From ‘Khaw eases fears over $1m flat price’, 9 Sept 2012, article by Rachel Chang, Sunday Times.
News of a Housing Board flat being sold for a record $1 million may be swirling, but National Development Minister Khaw Boon Wan urged Singaporeans not to be “traumatised”. There will always be “units with fantastic views that fetch fantastic prices“, he said of the sale of the executive maisonette in Queenstown, which is still in the works. The price includes a cash over valuation (COV) of $195,000.
“More important is the larger picture,” Mr Khaw said at a dialogue with Sembawang grassroots leaders. “Are prices affordable generally for most units? I think we have largely achieved that in the last few months with the pricing of the new Build-to-Order flats.”
At the same time, he noted that the record resale price was indicative of the fact that “in public housing, we can get very good living conditions“. For example, when the Pinnacle@Duxton flats come onto the resale market in a few years, “there will be many millionaires there”, he noted.
In 2010, a couple of property experts made the following prediction about HDB pricing, when quizzed about the chances of it exceeding the million dollar mark.
(Eric Cheng, ECG Property): ‘Generally, most HDB flats will not go beyond $750,000. I doubt any flats will cross the $1 million mark, at least not for the next two to three years…For $1 million, one can buy a condo unit, or even a small landed property in the Sin Ming area. The valuation for a top-end HDB flat is around $700,000, and who can cough up the $200,000 (COV)?’
(Albert Li, C&H Realty): ‘I think the $1 million mark will take a while to reach. HDB prices may rise, but not so fast.
The above was in response to a Bishan maisonette with roof terrace being sold for a ‘staggering’ $950,ooo to a Singaporean businessman. In the space of 2 years, that record looks set to be broken, the culmination of a series of record sales of public housing that the latest $1 million price tag wouldn’t strike anyone as ‘traumatising’ anymore. Khaw, of course, has a flair for justifying ridiculously priced items, whether it’s Brompton bicycles or designer chairs. Someone could mark up bottled water to $10 and he could explain it away using such high-horse Khaw-conomics. Here, the ‘fantastic’ view, and the breeding of HDB millionaires are in his opinion ‘value for money’ reasons. No wonder Prince William and Kate are paying Queenstown a visit. Residents there can relate to royalty like no other heartlander can. After all, some of them live in ‘very good living conditions’. Fit for a queen, I might add.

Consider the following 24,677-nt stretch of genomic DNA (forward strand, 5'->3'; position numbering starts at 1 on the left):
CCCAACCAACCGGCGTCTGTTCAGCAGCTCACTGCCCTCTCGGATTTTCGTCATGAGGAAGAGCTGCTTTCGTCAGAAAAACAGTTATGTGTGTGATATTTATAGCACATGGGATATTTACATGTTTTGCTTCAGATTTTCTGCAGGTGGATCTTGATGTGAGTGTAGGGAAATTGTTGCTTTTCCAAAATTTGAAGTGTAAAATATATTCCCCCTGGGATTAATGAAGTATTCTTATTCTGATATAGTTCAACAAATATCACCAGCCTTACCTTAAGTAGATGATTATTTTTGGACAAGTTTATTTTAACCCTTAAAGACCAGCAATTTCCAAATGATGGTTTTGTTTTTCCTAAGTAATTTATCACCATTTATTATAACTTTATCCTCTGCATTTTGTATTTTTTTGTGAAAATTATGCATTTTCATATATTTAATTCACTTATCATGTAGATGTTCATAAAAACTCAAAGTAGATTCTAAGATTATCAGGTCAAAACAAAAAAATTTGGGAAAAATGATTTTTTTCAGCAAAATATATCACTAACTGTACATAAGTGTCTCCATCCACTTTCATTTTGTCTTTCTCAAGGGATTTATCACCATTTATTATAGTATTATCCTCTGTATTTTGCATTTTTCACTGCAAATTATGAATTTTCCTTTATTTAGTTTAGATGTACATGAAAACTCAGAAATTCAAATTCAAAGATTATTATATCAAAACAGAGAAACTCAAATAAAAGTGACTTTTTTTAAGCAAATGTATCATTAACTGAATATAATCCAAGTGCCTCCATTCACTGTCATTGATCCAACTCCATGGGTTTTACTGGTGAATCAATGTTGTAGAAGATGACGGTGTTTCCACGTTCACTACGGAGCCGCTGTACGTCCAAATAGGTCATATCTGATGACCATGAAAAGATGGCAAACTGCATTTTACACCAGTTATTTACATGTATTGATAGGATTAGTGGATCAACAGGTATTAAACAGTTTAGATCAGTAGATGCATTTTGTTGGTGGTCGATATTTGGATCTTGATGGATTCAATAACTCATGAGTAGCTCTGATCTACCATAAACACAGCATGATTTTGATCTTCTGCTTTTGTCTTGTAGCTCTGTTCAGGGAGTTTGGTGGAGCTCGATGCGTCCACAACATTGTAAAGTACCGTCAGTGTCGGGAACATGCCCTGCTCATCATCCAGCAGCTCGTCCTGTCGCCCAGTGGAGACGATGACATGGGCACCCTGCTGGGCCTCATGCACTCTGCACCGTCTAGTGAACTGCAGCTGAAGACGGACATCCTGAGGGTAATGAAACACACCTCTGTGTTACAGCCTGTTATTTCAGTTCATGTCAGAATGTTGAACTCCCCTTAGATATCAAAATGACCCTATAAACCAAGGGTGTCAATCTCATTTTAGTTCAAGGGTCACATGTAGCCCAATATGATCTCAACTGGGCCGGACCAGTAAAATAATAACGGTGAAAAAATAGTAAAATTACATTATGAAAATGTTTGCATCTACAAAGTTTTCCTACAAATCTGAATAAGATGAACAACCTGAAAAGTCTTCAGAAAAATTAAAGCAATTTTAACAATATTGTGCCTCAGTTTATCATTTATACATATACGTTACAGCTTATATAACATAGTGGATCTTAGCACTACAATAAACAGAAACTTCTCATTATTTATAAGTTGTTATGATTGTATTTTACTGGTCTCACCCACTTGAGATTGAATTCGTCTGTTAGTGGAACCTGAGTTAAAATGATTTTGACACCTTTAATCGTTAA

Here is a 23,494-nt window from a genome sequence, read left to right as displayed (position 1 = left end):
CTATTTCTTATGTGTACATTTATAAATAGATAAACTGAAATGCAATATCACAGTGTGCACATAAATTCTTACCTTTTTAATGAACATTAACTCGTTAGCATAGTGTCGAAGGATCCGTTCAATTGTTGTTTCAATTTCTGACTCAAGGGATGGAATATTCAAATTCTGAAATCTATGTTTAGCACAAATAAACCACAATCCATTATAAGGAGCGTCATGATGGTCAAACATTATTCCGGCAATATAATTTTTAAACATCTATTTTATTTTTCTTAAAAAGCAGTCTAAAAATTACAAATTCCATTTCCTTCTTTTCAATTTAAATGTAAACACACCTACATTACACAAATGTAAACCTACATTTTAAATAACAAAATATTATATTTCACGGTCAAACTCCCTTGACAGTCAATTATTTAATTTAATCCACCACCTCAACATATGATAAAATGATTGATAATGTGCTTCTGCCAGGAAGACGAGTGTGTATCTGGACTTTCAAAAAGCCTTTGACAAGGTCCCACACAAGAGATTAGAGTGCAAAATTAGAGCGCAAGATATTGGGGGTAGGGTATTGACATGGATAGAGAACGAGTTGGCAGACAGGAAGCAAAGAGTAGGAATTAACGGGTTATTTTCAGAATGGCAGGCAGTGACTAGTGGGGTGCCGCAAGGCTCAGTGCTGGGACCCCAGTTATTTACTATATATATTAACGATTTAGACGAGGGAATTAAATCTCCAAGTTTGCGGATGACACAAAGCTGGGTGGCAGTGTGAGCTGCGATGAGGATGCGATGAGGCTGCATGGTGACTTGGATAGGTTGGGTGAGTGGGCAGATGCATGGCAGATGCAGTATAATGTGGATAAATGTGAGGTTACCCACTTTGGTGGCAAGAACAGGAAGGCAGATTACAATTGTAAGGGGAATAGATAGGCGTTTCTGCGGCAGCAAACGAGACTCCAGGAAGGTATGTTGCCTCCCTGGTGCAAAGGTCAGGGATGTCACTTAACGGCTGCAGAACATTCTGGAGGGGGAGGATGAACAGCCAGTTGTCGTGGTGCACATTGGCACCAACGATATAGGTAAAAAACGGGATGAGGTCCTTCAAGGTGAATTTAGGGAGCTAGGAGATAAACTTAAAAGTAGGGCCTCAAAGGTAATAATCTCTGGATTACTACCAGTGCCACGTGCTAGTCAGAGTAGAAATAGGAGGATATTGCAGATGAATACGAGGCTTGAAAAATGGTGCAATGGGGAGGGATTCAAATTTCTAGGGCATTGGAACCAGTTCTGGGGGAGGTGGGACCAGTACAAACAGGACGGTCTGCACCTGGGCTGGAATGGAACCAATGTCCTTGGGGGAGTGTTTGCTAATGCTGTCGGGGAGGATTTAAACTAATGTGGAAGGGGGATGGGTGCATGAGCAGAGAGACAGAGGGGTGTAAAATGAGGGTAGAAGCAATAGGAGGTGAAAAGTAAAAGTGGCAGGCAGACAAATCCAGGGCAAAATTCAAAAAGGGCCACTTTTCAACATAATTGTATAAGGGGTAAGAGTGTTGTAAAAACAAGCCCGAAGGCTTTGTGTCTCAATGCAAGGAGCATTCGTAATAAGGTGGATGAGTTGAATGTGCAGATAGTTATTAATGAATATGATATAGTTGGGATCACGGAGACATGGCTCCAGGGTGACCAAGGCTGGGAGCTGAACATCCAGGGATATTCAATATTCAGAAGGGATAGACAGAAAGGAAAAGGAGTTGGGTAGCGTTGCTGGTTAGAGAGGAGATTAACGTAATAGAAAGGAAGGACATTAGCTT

Here’s a quick look at astounding 5-room HDB sales over the past few years to explain why our jaws aren’t dropping anymore. If there’s anything that needs to be tranquilised it’s this spell of spiralling prices.
5 room/executive flats
June 2007 – Jalan Membina, 5 room, $675,000, buyer unknown.
June 2007 – Kim Tian Place, 29th floor, $720,000, buyer unknown.
Nov 2007 – Marine Parade, sea view, 18th floor, $730,000, buyer unknown.
Jan 2008 – Queenstown, Mei Ling street, 21st floor, $890, 000, buyer unknown.
April 2010: Bishan maisonette, 24th floor, $900,000, to an Indian Singaporean couple.
Sept 2012: Queenstown, Mei Ling Street, a possible $1 million, buyer unknown.
So in the space of 5 years, top-dollar flats have increased in value by almost half a million dollars. But it’s not just these penthouse wannabes that are getting pricier, they are epicentres sending ripples of escalating prices throughout the neighbourhood. The median resale price of Queenstown flats is currently half a million dollars, something beyond most first-time buyers. Khaw is busy ignoring the ‘halo’ effect of ridiculously expensive housing, while acting like he has one hovering above his head.
Even 4 room flats are catching the fever:
4 room flats:
Nov 2009 – Queenstown, Strathmore Ave, 4 room, 40th floor, sold for $653,000, to an Indonesian PR and Singaporean woman.
March 2010: Bras Basah 4 room flat, 25th floor, in Bain Street sold for $650,000 to a Taiwanese PR couple.
But wait, there’s more. In 2010, a TWO ROOM flat in Chinatown was sold for $245,000, which cost more than a Punggol 4 room flat at the time. We wouldn’t bat an eyelid anymore if the same 2-room can hit the half million mark by the end of this decade. The exceptionally lucky few would benefit from such skyrocketing prices, while the rest of us still staying in Khaw’s majority of ‘affordable’ housing away from these hot districts watch our dreams of upgrading slowly fade away while prices swing wildly beyond our reach and PR tycoons snap up these spots like nobody’s business.
No I’m not traumatised at all, but perhaps the next generation of Singaporeans would, when they realise that while their peers have become instant millionaires overnight from selling the million-dollar flat they inherited from their parents to snap up condos or landed property, they’re struggling to cope with the mortgage for their 2-room broom closet, which could very well cost as much as a 4-room in Ang Mo Kio today. It would also be a terrible time to get married and settle down, and if the government is serious about promoting family and babies, they should staunch this bloodletting right away, before this becomes not so much property boom as a national DOOM. Maybe a ‘national conversation’ is not as important as PAP’s ministries actually talking to each other for change. Yes, MND (Khaw) and MSF (Chan Chun Sing), I’m referring to you guys. Go cycling together and make friends or something.